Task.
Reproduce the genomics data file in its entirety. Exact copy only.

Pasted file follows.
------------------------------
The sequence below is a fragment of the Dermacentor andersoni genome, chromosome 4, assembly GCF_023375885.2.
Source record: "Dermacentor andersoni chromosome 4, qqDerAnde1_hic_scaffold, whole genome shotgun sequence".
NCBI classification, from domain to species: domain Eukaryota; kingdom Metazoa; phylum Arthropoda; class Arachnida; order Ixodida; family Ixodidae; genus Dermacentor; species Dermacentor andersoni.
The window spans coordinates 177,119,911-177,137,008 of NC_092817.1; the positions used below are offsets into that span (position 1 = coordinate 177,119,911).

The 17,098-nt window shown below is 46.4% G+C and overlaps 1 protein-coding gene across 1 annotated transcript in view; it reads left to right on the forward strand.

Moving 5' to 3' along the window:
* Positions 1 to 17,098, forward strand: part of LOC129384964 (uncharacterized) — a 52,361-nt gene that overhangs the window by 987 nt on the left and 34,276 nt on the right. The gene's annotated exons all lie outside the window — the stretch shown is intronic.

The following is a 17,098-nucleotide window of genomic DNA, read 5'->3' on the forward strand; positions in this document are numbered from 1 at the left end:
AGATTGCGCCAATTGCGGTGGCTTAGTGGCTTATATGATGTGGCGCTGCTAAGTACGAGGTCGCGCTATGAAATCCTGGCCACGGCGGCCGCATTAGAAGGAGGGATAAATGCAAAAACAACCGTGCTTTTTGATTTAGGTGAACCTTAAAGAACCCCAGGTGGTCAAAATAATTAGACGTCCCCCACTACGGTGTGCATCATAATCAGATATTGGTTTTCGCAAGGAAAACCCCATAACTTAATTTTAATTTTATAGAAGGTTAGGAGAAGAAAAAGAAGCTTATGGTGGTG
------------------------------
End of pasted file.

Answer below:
The sequence below is a fragment of the Dermacentor andersoni genome, chromosome 4, assembly GCF_023375885.2.
Source record: "Dermacentor andersoni chromosome 4, qqDerAnde1_hic_scaffold, whole genome shotgun sequence".
NCBI classification, from domain to species: domain Eukaryota; kingdom Metazoa; phylum Arthropoda; class Arachnida; order Ixodida; family Ixodidae; genus Dermacentor; species Dermacentor andersoni.
The window spans coordinates 177,119,911-177,137,008 of NC_092817.1; the positions used below are offsets into that span (position 1 = coordinate 177,119,911).

The 17,098-nt window shown below is 46.4% G+C and overlaps 1 protein-coding gene across 1 annotated transcript in view; it reads left to right on the forward strand.

Moving 5' to 3' along the window:
* Positions 1 to 17,098, forward strand: part of LOC129384964 (uncharacterized) — a 52,361-nt gene that overhangs the window by 987 nt on the left and 34,276 nt on the right. The gene's annotated exons all lie outside the window — the stretch shown is intronic.

The following is a 17,098-nucleotide window of genomic DNA, read 5'->3' on the forward strand; positions in this document are numbered from 1 at the left end:
AGATTGCGCCAATTGCGGTGGCTTAGTGGCTTATATGATGTGGCGCTGCTAAGTACGAGGTCGCGCTATGAAATCCTGGCCACGGCGGCCGCATTAGAAGGAGGGATAAATGCAAAAACAACCGTGCTTTTTGATTTAGGTGAACCTTAAAGAACCCCAGGTGGTCAAAATAATTAGACGTCCCCCACTACGGTGTGCATCATAATCAGATATTGGTTTTCGCAAGGAAAACCCCATAACTTAATTTTAATTTTATAGAAGGTTAGGAGAAGAAAAAGAAGCTTATGGTGGTG